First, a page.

This distinction is important because those who argue that it is acceptable to kill non-person humans base their rationale on the claim that what matters is not the being (the living biological organism) but the personhood (a set of functional criteria such as consciousness or rationality). This view has become the dominant view in bioethics.
Most reasonable people, though, would be horrified by following it to is logically consistent outcomes. Joseph Fletcher, for example, believed that humans with an IQ below 40 might not be persons and that below 20 they are definitely not persons. Bioethicist H. Tristram Engelhardt, Jr. says that “fetuses, infants, the profoundly mentally retarded, and the hopelessly comatose” all fall into the category of “nonpersons.” Peter Singer believes that since patients with Alzheimer?s and infants up to the age of 24 months are not persons, it is not wrong to kill them. Not surprisingly, when you allow intellectuals to define personhood, they will attempt to establish a criterion based on intellect, reason, and consciousness.
Although they intend to include themselves within the lines of demarcation, they are not wholly successful. For instance, if these philosophers were to fall into a deep sleep they would cease to meet the very criteria that they have established for personhood. Using their own arguments, we should be able to kill them before they wake up.
They may protest that they were persons before they fell asleep. But so were the “hopelessly comatose.” Yes, but the difference, they’ll contend, is that they’ll meet the criteria again once they wake up. True, but if they are killed in their sleep they won’t ever wake up, so it makes that a moot point. What does it matter that a human being was a person or will once again be a person? If it is morally acceptable to kill non-human persons then what matters is what they are right now.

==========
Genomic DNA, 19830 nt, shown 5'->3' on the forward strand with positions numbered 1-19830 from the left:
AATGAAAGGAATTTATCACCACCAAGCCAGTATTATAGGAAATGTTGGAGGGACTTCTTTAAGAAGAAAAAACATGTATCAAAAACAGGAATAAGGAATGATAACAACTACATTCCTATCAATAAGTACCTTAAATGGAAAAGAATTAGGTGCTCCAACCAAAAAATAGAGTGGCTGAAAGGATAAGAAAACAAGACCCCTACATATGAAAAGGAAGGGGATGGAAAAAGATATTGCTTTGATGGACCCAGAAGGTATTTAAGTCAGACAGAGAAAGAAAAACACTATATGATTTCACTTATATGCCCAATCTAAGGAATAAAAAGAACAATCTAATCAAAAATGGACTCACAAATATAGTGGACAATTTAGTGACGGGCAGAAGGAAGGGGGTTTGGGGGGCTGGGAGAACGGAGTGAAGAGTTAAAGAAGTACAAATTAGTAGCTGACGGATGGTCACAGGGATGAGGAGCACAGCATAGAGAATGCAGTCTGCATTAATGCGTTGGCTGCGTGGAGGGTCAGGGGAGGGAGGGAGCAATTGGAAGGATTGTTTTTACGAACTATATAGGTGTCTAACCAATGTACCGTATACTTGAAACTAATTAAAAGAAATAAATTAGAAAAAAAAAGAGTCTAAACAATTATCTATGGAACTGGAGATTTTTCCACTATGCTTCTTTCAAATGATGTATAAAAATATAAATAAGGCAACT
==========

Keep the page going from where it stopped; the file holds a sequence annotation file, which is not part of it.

(You might find my justification absurd. Indeed, I hope you do because this type of thinking is utterly idiotic. The blatant attempts at rationalizing clearly immoral behavior is why Frank Beckwith and other scholars have been able to demolish the ‘functionalism’ argument, that defends the killing of “non-person” humans.)
The reason why it is wrong to kill philosophy professors in their sleep is the same reason it is wrong to destroy embryos: moral people do not kill innocent human beings. Not all persons are human beings. And it may even be the case that not all human beings are persons. But all human beings?whether persons or non-persons–are human beings. This is a scientifically and ontologically verifiable fact.
Advocates for embryo and fetal destruction should stop playing semantic games and admit that what they believe is that it is acceptable to kill some human being because human beings do not have intrinsic worth.
They should also stop making the ridiculous claim that their opinions on personhood are based on “science” (when did metaphysics become an empirical science?) and should instead employ historical arguments to defend their position. History, after all, is filled with examples of people justifying the slaughter of other human beings. If you want to kill certain groups of human beings, you can find a sufficient rationalization. There’s no need to make it personal.